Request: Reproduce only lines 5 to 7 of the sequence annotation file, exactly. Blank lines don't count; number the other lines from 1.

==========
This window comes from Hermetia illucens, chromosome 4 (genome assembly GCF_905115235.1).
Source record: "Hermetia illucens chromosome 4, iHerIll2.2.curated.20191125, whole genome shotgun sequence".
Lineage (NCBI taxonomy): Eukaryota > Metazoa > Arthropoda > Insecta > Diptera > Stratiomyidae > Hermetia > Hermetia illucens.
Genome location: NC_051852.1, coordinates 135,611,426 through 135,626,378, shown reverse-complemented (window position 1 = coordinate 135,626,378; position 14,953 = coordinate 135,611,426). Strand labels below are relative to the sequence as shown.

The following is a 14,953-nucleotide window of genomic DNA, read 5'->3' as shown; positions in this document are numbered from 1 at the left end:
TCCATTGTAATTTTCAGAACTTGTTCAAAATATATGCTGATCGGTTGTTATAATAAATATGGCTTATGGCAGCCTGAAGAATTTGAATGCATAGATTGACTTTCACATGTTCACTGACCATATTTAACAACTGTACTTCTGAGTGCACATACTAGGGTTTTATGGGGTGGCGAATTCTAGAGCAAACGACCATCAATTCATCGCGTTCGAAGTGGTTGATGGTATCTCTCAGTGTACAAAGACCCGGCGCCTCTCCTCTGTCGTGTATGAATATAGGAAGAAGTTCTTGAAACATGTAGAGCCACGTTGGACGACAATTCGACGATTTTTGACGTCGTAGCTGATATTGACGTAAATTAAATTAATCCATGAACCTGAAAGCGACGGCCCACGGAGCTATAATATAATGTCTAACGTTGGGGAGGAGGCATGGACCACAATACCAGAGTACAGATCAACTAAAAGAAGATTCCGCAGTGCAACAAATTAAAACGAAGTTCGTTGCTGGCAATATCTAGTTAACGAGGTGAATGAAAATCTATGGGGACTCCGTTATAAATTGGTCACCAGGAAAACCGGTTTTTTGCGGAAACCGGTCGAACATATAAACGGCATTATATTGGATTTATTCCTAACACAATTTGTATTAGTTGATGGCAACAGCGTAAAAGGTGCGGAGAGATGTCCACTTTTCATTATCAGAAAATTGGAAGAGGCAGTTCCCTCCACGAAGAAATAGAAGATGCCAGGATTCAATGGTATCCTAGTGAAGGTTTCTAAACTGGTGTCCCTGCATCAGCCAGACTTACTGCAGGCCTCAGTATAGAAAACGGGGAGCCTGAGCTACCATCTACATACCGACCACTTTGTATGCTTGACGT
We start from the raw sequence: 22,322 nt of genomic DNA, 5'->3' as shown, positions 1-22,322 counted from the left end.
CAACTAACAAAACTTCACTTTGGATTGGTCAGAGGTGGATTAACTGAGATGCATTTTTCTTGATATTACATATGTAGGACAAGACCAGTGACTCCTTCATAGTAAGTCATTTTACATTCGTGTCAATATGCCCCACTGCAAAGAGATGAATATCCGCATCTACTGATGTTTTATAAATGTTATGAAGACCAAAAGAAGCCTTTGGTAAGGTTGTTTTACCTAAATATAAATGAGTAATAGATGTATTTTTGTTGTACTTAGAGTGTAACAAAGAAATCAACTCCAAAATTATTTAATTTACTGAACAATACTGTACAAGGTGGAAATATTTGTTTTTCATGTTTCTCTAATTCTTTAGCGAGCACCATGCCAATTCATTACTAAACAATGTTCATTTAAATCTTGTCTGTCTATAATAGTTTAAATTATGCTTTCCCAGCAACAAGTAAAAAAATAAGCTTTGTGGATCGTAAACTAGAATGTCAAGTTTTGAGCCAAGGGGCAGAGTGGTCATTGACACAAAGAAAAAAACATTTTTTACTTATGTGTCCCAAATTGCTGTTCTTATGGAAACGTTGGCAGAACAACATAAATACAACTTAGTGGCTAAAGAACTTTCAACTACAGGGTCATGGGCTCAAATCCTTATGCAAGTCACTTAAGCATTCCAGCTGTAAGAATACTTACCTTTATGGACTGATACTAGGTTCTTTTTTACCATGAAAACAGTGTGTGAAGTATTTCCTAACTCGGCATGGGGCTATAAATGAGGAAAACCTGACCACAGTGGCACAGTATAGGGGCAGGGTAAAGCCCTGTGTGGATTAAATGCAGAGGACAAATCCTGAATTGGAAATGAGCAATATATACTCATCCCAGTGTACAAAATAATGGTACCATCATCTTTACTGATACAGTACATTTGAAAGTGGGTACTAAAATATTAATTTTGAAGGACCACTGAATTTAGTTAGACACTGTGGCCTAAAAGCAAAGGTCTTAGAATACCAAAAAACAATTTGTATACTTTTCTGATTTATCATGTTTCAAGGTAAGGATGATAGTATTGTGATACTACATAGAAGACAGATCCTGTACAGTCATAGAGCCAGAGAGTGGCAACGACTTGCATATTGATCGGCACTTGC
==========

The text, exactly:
The following is a 14,953-nucleotide window of genomic DNA, read 5'->3' as shown; positions in this document are numbered from 1 at the left end:
TCCATTGTAATTTTCAGAACTTGTTCAAAATATATGCTGATCGGTTGTTATAATAAATATGGCTTATGGCAGCCTGAAGAATTTGAATGCATAGATTGACTTTCACATGTTCACTGACCATATTTAACAACTGTACTTCTGAGTGCACATACTAGGGTTTTATGGGGTGGCGAATTCTAGAGCAAACGACCATCAATTCATCGCGTTCGAAGTGGTTGATGGTATCTCTCAGTGTACAAAGACCCGGCGCCTCTCCTCTGTCGTGTATGAATATAGGAAGAAGTTCTTGAAACATGTAGAGCCACGTTGGACGACAATTCGACGATTTTTGACGTCGTAGCTGATATTGACGTAAATTAAATTAATCCATGAACCTGAAAGCGACGGCCCACGGAGCTATAATATAATGTCTAACGTTGGGGAGGAGGCATGGACCACAATACCAGAGTACAGATCAACTAAAAGAAGATTCCGCAGTGCAACAAATTAAAACGAAGTTCGTTGCTGGCAATATCTAGTTAACGAGGTGAATGAAAATCTATGGGGACTCCGTTATAAATTGGTCACCAGGAAAACCGGTTTTTTGCGGAAACCGGTCGAACATATAAACGGCATTATATTGGATTTATTCCTAACACAATTTGTATTAGTTGATGGCAACAGCGTAAAAGGTGCGGAGAGATGTCCACTTTTCATTATCAGAAAATTGGAAGAGGCAGTTCCCTCCACGAAGAAATAGAAGATGCCAGGATTCAATGGTATCCTAGTGAAGGTTTCTAAACTGGTGTCCCTGCATCAGCCAGACTTACTGCAGGCCTCAGTATAGAAAACGGGGAGCCTGAGCTACCATCTACATACCGACCACTTTGTATGCTTGACGT
We start from the raw sequence: 22,322 nt of genomic DNA, 5'->3' as shown, positions 1-22,322 counted from the left end.